Addicted to hockey

Greek rehabilitation program uses hockey for social reintegration

13.04.2013
Back

Phaedon Kaloterakis (far left) brought together the Greek U16 national team to help teach former addicts from a therapeutic community how to skate and how to play hockey.

THESSALONIKI, Greece – Using a sport that isn’t widespread within a country in the midst of an economic crisis, a rehabilitation centre in northern Greece is getting former addicts to stay away from drugs... by playing hockey.

This is done by KETHEA, the Therapy Centre for Dependent Individuals in Greece that runs several branches throughout the country including a therapeutic community, Ithaki, in Thessaloniki.

Phaedon Kaloterakis, originally a psychologist, is KETHEA’s Assistant Director and also represents Greece in the United Nations Economic and Social Council when it comes to drug-related matters, whether it’s classic issues like alcohol or drug problems, or also other addictions like internet or gambling.

He calls KETHEA the largest organization in Europe as a rehabilitation and social reintegration centre for addicts.

Aside from his day job however, Kaloterakis is also Vice-President of the Hellenic Ice Sports Federation where he’s in charge of ice hockey, a sport played by his two kids. In Thessaloniki he now tries to combine his care for people with his passion for hockey.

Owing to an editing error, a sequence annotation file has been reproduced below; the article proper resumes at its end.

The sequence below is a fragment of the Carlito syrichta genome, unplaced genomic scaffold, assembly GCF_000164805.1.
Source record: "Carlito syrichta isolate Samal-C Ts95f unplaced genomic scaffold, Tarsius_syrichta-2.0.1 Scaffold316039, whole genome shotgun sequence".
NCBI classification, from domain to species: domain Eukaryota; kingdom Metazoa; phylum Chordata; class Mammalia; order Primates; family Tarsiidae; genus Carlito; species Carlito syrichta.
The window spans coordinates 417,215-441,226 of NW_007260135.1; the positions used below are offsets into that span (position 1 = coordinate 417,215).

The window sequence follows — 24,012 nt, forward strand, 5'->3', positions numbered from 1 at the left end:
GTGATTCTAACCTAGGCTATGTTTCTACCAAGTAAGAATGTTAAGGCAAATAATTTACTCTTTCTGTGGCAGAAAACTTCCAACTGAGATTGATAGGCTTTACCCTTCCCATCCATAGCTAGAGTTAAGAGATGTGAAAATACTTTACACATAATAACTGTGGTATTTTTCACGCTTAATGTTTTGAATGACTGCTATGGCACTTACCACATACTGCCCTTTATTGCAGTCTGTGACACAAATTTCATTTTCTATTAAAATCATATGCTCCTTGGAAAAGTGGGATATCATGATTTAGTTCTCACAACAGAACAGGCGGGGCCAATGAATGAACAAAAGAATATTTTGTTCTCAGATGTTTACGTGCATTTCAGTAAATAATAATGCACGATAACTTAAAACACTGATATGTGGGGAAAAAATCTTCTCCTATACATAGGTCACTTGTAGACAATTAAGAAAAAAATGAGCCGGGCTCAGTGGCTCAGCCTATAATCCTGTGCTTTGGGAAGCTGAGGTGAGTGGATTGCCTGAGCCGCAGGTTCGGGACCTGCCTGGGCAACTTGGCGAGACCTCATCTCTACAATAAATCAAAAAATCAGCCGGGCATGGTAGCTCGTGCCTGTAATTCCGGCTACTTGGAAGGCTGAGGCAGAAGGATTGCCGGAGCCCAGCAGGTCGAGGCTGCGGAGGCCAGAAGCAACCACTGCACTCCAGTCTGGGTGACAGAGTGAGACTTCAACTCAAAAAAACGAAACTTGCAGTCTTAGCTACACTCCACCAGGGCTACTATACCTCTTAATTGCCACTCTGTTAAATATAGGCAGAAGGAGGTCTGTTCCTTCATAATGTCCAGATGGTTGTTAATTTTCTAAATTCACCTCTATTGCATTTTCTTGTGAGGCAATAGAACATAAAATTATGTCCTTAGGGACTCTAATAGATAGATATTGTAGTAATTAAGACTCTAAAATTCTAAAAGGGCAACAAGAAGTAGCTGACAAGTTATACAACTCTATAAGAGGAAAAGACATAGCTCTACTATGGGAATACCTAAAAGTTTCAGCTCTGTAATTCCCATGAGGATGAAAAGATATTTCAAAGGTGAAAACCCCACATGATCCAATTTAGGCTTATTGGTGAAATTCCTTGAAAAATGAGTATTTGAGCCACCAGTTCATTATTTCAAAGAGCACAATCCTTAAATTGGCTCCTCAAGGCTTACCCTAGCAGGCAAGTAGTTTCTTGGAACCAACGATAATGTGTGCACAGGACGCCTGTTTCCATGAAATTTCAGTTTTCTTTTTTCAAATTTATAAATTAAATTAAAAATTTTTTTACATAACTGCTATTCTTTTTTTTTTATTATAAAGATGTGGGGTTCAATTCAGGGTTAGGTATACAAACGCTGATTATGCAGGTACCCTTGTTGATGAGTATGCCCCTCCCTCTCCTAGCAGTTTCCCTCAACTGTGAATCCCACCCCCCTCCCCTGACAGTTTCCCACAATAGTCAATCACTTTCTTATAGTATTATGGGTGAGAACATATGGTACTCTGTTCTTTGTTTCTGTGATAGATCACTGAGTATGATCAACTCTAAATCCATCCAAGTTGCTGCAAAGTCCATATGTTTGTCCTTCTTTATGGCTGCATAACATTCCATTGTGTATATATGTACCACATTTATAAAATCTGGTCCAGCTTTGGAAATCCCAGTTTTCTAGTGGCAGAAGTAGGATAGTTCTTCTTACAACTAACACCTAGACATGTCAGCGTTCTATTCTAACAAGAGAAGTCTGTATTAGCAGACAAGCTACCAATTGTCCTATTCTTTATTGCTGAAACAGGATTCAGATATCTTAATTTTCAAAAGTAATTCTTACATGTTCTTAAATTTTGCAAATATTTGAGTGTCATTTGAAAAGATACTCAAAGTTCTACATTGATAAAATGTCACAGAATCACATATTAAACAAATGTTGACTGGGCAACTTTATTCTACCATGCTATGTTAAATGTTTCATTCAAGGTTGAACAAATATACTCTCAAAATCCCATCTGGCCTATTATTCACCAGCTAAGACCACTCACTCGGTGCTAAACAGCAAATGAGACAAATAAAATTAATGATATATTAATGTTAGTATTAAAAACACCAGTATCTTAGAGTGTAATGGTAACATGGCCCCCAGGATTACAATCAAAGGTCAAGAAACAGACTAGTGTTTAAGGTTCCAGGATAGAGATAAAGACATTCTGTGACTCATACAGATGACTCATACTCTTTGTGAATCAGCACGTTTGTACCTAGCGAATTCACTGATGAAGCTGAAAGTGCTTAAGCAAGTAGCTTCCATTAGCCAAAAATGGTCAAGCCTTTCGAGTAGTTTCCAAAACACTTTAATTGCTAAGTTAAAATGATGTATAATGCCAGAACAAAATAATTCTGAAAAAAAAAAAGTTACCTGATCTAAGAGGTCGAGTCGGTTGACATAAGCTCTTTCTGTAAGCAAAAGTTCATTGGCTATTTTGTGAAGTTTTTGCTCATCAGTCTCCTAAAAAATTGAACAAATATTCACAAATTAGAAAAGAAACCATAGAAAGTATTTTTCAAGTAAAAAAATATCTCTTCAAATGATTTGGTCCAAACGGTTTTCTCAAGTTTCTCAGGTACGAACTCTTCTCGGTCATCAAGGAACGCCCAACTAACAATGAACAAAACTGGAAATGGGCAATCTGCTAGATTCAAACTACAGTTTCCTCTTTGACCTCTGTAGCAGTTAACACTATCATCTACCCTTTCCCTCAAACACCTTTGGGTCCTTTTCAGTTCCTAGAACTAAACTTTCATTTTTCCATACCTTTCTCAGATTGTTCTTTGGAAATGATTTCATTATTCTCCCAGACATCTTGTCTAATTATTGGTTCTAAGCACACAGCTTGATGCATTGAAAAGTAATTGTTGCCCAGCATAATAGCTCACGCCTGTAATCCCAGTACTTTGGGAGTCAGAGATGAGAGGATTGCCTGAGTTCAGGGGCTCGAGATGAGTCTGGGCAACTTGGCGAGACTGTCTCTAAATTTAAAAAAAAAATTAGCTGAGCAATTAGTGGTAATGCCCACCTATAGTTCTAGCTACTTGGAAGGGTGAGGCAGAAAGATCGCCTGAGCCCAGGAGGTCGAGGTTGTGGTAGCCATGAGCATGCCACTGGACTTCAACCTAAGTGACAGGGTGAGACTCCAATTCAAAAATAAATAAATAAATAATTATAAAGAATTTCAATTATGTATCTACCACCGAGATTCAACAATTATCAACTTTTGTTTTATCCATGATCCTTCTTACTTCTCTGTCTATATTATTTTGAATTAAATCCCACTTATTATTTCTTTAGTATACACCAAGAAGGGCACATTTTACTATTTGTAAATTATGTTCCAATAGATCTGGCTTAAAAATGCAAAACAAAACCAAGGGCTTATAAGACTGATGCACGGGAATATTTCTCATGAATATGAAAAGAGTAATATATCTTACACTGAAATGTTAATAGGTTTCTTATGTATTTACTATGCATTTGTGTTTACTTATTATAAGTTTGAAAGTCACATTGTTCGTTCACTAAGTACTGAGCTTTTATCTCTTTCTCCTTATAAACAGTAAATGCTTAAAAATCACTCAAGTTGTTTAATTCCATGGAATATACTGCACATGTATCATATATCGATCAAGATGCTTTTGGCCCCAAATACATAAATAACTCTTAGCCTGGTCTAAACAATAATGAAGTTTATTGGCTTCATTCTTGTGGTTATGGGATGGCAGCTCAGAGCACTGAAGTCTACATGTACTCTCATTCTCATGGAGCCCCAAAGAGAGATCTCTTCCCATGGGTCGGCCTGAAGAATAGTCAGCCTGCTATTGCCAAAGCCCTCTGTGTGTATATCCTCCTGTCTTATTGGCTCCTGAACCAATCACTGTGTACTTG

His idea: teenage players get educated about drugs and doping to stay away from it, while former addicts on the way back to society learn a new sport in a new social environment.

“Last year we went to the U16 camp of the IIHF’s Balkan project in Izmit, Turkey, but normally we don’t have much money to travel,” Kaloterakis said. That’s when the idea came up to use the city’s small ice rink while some kids could stay in the therapeutic community Ithaki as an educational experience.

“It’s a very famous and the oldest such program in Greece with about 60 people,” Kaloterakis explained. “Some people asked why do you have kids with drug addicts but it went really well. For the players it was also an educational thing because we talked about doping as well. Anti-doping education is also an expertise of mine. It was really fun but also interesting.”

That’s how an unusual relationship began.

Before the U16 team left for Turkey, the community even produced medals in the pottery workshop.

“The people there made 230 medals out of ceramic clay with a puck and stick that was handed to all participants from all countries in Izmit,” Kaloterakis said.